“We can’t just put a Band-Aid on this. We need to change the system!” How many times have you heard that statement? It’s true. Most of the issues funders address will ultimately benefit greatly by systems change. But how do funders play a role in that change? I define systems change as altering entrenched policies and practices in society. Generally, there are three approaches that funders use to engage in systems change work. I think of them as using lenses, frameworks and movements. 1. Using a systems change lens to drive philanthropic mission at individual foundations As donors and foundations learn and grow, and come to understand why systems change work is important – even critical – for achieving their … Continue reading Three Ways Funders Can Change Systems And Drive Impact
A colleague of mine recently forwarded a query from a funder that was looking to be more innovative in its grantmaking. This funder asked several questions of colleagues, such as: How many grantmaking staff do you have? How many grant cycles do you conduct each year? Do you offer grants for programs? Operations? Capacity building? As I considered this list, I confess I grew a bit frustrated. The person asking the questions was truly interested in being innovative, but the questions were all wrong. They were confined to the realm of what’s “normal” and what’s currently happening, rather than what was possible or wildly different. In addition, he’d only asked other funders, not anyone outside the field. Not surprisingly, the … Continue reading Shouting into the Mouth of a Cave
Are you missing a key chance to change policy? Most foundations know that they can’t lobby directly for a piece of legislation that is being considered by a lawmaking body. But before the legislative process around a new piece of public policy ever begins, foundations can be key players in shaping the landscape for that policy and building knowledge and momentum. On the other side of the legislative process, after a policy passes through legislation and becomes law, some of the harder and longer-term advocacy work begins as new policies are implemented. Here are six ways funders can support policy advocacy before and after the legislative process: 1) Establish a Vision. Foundations can use their convening power to bring together the … Continue reading 6 Ways to Advocate for Policy Change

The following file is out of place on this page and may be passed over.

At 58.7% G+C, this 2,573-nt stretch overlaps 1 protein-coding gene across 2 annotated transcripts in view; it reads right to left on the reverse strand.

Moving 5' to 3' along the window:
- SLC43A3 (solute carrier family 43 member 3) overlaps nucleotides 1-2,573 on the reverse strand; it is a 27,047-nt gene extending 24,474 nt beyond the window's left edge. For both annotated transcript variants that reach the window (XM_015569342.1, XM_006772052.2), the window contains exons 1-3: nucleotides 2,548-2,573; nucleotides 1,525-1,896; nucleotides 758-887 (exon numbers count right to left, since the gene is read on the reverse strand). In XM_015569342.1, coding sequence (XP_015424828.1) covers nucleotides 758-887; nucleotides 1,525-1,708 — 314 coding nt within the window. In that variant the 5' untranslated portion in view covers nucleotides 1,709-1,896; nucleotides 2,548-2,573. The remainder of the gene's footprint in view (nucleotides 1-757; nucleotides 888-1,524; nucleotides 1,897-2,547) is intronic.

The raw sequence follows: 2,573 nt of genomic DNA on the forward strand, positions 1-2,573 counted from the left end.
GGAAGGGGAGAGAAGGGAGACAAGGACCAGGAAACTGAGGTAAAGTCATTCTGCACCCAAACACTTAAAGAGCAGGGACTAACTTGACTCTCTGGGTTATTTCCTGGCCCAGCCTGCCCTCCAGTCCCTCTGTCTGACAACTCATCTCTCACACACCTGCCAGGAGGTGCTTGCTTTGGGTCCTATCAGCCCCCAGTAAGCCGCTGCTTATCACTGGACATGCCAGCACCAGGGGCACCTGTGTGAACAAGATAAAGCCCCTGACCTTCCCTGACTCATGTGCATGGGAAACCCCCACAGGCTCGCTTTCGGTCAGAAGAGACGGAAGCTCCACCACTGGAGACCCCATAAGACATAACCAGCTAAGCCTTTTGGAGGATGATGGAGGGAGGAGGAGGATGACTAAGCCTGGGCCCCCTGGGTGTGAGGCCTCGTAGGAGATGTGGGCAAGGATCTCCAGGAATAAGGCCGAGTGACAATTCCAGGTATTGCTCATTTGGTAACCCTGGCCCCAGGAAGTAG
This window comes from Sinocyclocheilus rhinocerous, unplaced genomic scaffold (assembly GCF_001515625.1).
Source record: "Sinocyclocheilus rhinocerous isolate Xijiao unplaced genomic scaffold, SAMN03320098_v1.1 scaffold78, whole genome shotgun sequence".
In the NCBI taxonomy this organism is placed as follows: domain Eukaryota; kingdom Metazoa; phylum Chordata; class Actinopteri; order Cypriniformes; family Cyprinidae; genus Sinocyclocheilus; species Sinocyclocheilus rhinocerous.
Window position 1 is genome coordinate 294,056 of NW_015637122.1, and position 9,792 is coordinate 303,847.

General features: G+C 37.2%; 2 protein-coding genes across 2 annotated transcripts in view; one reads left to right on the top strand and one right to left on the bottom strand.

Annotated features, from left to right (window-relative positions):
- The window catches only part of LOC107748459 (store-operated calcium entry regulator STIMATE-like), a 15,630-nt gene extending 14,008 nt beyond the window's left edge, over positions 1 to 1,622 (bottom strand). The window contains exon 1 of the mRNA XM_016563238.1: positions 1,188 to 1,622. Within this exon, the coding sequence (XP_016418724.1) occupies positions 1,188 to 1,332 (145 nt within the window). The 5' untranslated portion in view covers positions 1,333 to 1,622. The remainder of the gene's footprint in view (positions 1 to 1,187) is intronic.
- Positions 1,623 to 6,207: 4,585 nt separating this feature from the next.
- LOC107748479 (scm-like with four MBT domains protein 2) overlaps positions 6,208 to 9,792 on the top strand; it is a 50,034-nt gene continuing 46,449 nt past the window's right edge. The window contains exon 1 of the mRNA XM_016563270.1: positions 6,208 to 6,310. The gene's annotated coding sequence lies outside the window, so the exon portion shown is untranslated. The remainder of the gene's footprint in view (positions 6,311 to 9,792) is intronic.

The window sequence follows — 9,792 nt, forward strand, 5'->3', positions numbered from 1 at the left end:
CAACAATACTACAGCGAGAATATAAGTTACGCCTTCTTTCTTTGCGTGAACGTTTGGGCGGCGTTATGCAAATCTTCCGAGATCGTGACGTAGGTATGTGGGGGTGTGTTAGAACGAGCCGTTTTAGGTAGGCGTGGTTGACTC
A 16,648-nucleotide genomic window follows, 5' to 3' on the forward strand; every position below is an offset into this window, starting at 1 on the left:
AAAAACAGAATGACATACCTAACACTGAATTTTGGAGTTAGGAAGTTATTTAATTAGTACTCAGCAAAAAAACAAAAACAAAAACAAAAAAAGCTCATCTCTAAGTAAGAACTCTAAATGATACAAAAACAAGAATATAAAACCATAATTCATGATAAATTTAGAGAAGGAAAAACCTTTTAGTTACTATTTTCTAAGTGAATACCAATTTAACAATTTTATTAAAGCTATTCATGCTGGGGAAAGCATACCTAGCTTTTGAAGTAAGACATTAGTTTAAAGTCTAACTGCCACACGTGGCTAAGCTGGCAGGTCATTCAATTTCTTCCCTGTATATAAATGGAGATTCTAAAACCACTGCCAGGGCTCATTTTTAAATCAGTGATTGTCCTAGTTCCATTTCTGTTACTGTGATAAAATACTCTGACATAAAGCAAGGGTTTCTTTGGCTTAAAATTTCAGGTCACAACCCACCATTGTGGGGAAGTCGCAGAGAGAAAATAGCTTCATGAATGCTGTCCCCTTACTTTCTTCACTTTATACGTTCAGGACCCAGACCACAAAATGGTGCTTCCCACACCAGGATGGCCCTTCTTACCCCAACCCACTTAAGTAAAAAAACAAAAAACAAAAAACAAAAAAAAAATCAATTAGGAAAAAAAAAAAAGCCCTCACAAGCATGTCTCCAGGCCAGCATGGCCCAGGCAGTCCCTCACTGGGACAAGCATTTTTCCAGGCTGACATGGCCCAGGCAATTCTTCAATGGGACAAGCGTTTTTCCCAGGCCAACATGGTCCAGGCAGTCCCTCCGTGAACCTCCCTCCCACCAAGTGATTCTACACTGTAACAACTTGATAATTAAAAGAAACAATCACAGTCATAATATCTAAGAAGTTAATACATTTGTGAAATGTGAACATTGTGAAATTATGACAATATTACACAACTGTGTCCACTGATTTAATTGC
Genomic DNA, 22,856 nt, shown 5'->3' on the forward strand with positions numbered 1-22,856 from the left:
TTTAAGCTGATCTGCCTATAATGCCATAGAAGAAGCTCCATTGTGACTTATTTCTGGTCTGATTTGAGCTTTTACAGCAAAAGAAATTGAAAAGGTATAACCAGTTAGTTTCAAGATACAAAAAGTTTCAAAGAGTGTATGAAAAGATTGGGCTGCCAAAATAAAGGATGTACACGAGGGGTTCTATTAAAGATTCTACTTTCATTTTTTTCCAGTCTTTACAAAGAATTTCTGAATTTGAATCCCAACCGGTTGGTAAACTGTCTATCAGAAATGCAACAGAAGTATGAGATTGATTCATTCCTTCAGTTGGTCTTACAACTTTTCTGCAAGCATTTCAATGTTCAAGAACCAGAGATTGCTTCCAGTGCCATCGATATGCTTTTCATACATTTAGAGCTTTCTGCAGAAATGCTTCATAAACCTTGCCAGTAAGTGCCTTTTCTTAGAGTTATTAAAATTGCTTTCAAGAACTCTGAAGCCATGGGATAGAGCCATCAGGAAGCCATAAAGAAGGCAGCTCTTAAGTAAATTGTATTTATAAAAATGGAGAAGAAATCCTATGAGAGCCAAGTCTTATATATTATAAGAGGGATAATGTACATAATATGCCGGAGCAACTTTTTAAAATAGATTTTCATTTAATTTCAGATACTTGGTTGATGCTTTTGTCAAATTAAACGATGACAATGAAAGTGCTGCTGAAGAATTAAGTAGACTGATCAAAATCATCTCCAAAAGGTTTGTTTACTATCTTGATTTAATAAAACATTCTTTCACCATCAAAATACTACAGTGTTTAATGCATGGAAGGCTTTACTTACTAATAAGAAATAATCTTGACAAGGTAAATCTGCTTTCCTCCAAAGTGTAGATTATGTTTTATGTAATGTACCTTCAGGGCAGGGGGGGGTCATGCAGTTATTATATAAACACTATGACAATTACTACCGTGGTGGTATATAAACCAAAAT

The human, economic and environmental toll of natural disasters in the last few months has been nothing short of overwhelming. Even if we sit miles away from danger ourselves, the stories and images of those in need call us to act. But the desire to help those in need after natural disasters can quickly lead to a confusion. There are hundreds of worthy agencies where you could potentially make a gift, but how do you know what charitable investment will deliver the greatest impact? My suggestion? Consider a community foundation. Community foundations are essentially philanthropic hubs that provide leadership, stewardship and leverage for a broad range of individual charitable contributions. They supply charitable support to nonprofit organizations, but also build … Continue reading 10 Ways Community Foundations Are A Best-Bet For Disaster Giving
What will you fund, and what will you not fund? It seems like a simple question on the surface, but any funder knows how quickly one can be overwhelmed by the complexity. Depending on your mission and capacity, your focus could include broad program areas such as health or education. Or, it might be concentrated in specific areas like increasing access to high-quality early childhood education. In general, there are three potential levels of change that I encourage my clients to explore to determine where they can effect change, based on their capacity: People Organization Fields For the sake of example, let’s assume your interest is in substance abuse treatment. Your funding focus could take one or more of the … Continue reading 3 Potential Levels of Change to Determine Your Funding Focus